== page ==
MultiSim is a £6.7 million EPSRC Frontier Engineering Award project based at the University of Sheffield’s Insigneo Institute for in silico Medicine.
This five year multidisciplinary project started on 1st September 2013, and has been extended until 1st September 2021 with Progression Grant funding, involving academics from the Faculty of Engineering and the Faculty of Medicine, Dentistry and Healthcare. MultiSim’s vision is to develop a modelling framework focused on the human musculoskeletal system, however, this will be designed as a generic platform to address other engineering challenges that involve multi-scale modelling.
In addition, to saving time and money, the new computer tools will provide a more reliable diagnosis of the disease, a better treatment, and a detailed prognosis and monitoring of the treatment. The final goal of such a programme is to improve patients’ quality of life.
This project aims to create a new generation of predictive models capable of handling complex multi-scale and multiphysics problems, characterised by uncertain and incomplete information. This will secure the considerable breadth of our vision. The depth of the vision will be achieved by applying such radically new approaches to modelling the musculoskeletal system by integrating all interactions across space-time from the cellular scale up to the whole organism scale, individualised to each patient.
MultiSim: The rationale behind our research
The project focuses on the establishment of a currently non-existent but essential computational platform for the management of musculoskeletal disorders. The need for such a platform is essential considering that total healthcare expenditure in the UK has doubled from 2000-2010 to a staggering 10% of GDP. During this period about half of the annual cost increase has been attributed to the use of new technologies or the intensified use of old ones, such as the increased use of CT scans. To control the spiralling cost, models are required to pre-assess patient specific diagnosis and treatment procedures, to predict the benefits, quality of life improvement and costs; in brief, to aid decision making for the individual patient.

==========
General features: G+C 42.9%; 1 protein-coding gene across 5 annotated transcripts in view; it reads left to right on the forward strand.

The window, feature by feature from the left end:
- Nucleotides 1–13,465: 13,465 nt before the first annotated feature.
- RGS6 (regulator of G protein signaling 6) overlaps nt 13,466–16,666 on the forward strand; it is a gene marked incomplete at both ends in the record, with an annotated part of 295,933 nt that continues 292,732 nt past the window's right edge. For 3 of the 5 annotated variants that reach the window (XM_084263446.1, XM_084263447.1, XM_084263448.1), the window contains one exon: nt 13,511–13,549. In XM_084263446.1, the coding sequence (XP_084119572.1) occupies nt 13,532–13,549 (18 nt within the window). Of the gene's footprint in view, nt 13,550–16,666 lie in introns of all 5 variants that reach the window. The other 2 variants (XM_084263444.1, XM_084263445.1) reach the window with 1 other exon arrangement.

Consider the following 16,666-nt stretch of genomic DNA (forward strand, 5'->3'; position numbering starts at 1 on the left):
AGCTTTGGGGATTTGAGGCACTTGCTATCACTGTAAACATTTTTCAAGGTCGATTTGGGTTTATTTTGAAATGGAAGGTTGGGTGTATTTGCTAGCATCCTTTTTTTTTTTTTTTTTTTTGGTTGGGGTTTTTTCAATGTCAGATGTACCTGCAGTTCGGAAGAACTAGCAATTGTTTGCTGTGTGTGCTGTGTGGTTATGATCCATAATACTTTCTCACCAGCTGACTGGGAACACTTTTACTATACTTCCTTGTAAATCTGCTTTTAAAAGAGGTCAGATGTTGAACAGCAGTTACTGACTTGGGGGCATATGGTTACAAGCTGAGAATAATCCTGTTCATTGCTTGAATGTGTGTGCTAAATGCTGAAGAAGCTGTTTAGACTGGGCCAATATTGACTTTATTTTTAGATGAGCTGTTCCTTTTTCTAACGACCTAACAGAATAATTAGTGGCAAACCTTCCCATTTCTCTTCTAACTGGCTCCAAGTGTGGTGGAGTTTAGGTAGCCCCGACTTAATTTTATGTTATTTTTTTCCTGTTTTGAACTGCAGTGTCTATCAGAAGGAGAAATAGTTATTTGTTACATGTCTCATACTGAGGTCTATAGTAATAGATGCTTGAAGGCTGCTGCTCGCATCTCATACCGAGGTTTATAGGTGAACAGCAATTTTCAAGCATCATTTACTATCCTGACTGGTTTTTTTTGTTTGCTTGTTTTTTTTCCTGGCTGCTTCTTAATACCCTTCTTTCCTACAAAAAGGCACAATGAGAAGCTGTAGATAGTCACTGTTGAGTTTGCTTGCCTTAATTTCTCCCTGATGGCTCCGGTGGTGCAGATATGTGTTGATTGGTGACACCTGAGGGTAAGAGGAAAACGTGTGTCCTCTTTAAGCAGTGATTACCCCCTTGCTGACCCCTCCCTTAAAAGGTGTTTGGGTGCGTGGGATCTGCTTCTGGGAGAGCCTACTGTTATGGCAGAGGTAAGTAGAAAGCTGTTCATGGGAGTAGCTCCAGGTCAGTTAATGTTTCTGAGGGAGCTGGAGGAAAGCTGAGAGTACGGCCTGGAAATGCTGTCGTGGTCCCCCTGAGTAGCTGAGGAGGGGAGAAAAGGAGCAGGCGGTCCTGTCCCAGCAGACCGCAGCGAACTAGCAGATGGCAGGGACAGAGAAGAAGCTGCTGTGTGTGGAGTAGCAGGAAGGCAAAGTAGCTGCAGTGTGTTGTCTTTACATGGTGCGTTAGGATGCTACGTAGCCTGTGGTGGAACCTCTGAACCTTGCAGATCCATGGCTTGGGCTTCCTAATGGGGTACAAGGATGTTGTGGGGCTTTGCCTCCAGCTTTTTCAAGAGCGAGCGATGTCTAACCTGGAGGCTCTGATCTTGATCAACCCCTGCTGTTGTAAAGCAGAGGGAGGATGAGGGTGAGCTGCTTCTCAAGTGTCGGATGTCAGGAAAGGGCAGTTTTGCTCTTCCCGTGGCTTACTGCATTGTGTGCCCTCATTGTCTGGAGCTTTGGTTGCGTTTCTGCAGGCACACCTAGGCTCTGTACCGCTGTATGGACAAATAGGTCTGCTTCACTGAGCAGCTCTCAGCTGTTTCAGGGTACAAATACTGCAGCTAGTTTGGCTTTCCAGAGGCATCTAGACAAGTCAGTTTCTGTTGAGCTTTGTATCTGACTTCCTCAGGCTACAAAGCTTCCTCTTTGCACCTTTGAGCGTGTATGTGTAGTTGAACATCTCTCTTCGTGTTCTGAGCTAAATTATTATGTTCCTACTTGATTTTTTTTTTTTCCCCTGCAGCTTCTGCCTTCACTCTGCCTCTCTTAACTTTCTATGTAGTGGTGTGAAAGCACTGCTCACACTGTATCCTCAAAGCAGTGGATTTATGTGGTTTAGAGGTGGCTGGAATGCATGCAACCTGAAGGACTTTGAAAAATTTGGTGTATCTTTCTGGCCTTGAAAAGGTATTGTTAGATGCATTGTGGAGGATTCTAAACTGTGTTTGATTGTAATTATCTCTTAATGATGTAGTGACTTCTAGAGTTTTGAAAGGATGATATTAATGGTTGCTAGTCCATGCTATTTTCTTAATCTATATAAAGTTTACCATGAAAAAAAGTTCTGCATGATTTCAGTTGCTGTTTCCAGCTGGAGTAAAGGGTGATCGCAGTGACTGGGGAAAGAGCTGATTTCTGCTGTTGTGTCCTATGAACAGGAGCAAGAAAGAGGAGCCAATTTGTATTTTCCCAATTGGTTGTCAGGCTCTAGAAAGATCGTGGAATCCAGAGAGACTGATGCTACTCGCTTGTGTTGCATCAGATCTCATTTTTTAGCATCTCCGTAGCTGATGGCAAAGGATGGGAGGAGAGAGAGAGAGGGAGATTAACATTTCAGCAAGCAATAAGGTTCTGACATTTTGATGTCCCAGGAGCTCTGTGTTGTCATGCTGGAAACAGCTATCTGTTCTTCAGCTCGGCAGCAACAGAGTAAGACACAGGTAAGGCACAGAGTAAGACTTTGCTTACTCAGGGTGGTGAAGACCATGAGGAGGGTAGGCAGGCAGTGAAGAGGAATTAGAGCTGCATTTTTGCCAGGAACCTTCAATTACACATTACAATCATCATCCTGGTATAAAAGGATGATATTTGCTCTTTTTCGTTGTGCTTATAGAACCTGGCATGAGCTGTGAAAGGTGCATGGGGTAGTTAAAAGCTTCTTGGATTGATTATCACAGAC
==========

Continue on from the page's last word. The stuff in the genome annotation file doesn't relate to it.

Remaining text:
To address this, the European Commission has spent more than €200M in the last 5 years on collaborative research projects developing the Virtual Physiological Human (VPH). The VPH is a methodological and technological framework that will enable investigations of the human body as a single complex system, which will be individualised to each and every one of us. This is both a great vision and the ultimate challenge that this project addresses in the multi-scale modelling of the human musculoskeletal system.
This project will enable computational simulations that are not currently possible. Overcoming the currently insurmountable challenges in biological systems which arise from overlapping scales, partially observable states, and uncertainty will provide the VPH breakthrough and will also enable the development of much needed models of other complex engineering problems.
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